October 2016 Newsletter - Cherokee Tree Care
Many people believe that pruning should be only done when the tree sap is up or down and that the best time to do tree pruning is in the fall. In reality, it is more important how you prune your tree than when.
There are some basic rules that need to be followed when pruning a tree and it is important to take into consideration that making incorrect cuts can cause damage to your tree for its lifetime.
Primarily, you always want to always make the smallest diameter cuts as possible to prevent diseases and pests from invading the wound. By cutting outside of the branch collar, you achieve much smaller wounds than flush cuts.
Always stick to the 25% rule and never prune more than that amount of foliage off of the tree. Taking more foliage than this will hinder a tree’s ability to grow, as leaves are a tree’s source of food for growth.
Knowing your tree species and its growth pattern is important in pruning because different trees require different pruning needs. For instance, a Red Maple has drooping branches and develop thick branches that become as large as the trunk (also known as codominant leads) which create sharp angles and weak branch unions, while a Pin Oak generally has one dominant lead with a very dense branching structure. These two very different trees call for different pruning requirements.
Please call us for your pruning needs and we will abide by ANSI A300 standards and use proper tools and make the correct cuts for your trees.
In our area, trees generally go dormant from November through February. Although the leaves have fallen, we can still tell what is dead and what is alive on the tree. In the winter we can get a great view of the branching structure for each individual tree.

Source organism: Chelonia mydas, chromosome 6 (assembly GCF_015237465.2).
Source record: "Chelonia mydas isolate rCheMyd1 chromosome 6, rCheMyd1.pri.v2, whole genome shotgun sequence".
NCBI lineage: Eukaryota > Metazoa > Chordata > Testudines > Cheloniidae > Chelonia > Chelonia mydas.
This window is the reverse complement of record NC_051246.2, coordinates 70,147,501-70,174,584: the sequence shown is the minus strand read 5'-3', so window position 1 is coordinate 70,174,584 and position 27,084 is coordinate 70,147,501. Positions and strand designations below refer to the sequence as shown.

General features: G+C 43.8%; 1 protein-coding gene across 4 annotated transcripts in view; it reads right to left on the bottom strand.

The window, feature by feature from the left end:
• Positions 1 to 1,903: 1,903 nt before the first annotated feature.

When we are able to prune in winter, we can be sure to avoid diseases that affect trees in the warmer months such as Dutch elm disease and oak wilt. Pests are also not a common issue in the winter months and we can eliminate the risk of vascular disease from insects which is a common problem for trees with open wounds in the summer months.
Call us today to get on our winter pruning schedule.
Although the season for Japanese beetles is over, we need to be proactive about their appearance next year. During the summer months, the female beetles lay their larvae eggs in the soil. While they are still grubs, they hang out in your soil and feast on grass roots. In June, they emerge as beetles and continue the cycle.
One thing we can do to combat these pests is a soil drench in early spring. This treatment is applied to the soil around the plant and one treatment in early spring is all that is needed to prevent various insect damage. Now is time to get on our schedule for this preventative treatment before the problem arises again.
We are also booking spray treatments of horticulture oil applied for hard shelled insects like scale to help prevent egg hatch in spring. Scale can easily be mistaken for small bumps or blemishes on twigs, but when a host is heavily infested, the tree can be weakened and stunted growth can occur. Preventive spray treatments should be done anytime November through March.
Fertilization for your young trees is another service to consider scheduling now. We recommend fertilizing your trees once a year for the first 5 years after being planted. This 80% slow release application will give your trees the necessary nutrients to get a healthy, strong start. We fertilize in late fall through early spring.
Give us a call now to schedule your preventive pest care or fertilization needs.